Experts said many people skipped skin cancer checks in the past year because of the coronavirus pandemic. One mother-to-be is grateful that she sought help when she did.
Caitlin Jones didn’t think the mole on the top of her head could be cancerous, especially since she had it biopsied four years earlier. Her husband said he knew something didn’t look right.
“My husband, who is quite a bit taller than I am, noticed that the spot was changing. It was much larger in size and changing color. And he said, ‘You know, I really think you should go in and have that looked at,’” Jones said.
Jones was shocked when her dermatologist told her it had turned into melanoma. She had successful surgery to remove the melanoma. She also had more than a dozen of her lymph nodes examined and the cancer hadn’t spread.
Dr. Brian Gastman is a Cleveland Clinic Dermatologist.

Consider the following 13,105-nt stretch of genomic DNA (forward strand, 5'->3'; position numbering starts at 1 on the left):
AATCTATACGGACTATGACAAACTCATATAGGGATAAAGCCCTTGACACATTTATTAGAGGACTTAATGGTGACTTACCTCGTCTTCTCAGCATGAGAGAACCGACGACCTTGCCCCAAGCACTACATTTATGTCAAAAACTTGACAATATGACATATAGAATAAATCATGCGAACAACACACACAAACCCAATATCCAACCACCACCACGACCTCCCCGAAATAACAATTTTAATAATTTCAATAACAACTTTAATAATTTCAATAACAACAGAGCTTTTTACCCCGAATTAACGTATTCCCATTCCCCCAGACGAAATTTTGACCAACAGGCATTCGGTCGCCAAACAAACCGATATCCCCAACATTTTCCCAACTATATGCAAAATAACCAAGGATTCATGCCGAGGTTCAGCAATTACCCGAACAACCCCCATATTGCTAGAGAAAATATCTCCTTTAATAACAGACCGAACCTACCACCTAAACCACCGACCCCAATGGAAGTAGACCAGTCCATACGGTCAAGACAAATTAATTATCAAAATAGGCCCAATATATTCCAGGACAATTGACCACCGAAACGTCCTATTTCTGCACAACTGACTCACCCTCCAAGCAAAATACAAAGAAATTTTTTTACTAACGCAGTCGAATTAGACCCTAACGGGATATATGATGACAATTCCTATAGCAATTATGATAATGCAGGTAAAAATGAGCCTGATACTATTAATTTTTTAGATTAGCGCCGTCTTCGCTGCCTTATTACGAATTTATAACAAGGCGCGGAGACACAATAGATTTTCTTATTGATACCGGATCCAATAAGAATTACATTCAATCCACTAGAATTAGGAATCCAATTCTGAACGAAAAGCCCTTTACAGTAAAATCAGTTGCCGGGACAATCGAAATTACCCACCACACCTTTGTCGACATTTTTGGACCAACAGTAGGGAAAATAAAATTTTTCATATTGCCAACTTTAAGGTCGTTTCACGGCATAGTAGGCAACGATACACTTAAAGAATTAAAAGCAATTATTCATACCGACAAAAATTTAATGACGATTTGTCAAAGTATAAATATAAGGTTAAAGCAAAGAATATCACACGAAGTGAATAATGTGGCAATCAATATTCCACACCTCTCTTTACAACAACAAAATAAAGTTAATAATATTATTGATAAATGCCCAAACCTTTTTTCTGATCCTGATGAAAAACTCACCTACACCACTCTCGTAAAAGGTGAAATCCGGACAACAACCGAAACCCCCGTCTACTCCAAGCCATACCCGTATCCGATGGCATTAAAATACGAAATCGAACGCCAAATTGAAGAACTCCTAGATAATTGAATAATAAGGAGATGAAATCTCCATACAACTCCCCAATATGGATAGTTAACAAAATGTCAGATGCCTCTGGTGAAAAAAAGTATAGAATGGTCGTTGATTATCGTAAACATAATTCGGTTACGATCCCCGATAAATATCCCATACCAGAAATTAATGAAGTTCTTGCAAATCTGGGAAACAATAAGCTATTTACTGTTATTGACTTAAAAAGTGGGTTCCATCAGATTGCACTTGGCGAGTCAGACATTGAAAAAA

“I do think that had she waited much longer, she could have been toppled into a much worse stage, worse prognosis, and even to be cured, would’ve gone through a much more rigorous and intense treatment algorithm,” Gastman said.
Jones said she’s glad her husband pushed her to get checked.
“I try not to think about it because I know how quickly things can change with melanoma, and how weeks and months can significantly change the diagnosis and prognosis, so looking back, I was probably right on time,” Jones.
She is now extra cautious about the sun and encourages others to be cautious as well.
“You get one skin and one life, so take care of it,” Jones said.
It’s important to have a board-certified dermatologist examine any moles or spots on your skin that are asymmetric or have uneven edges, are larger than a pencil eraser or are changing in any way including size, shape or color.
Early detection can be lifesaving.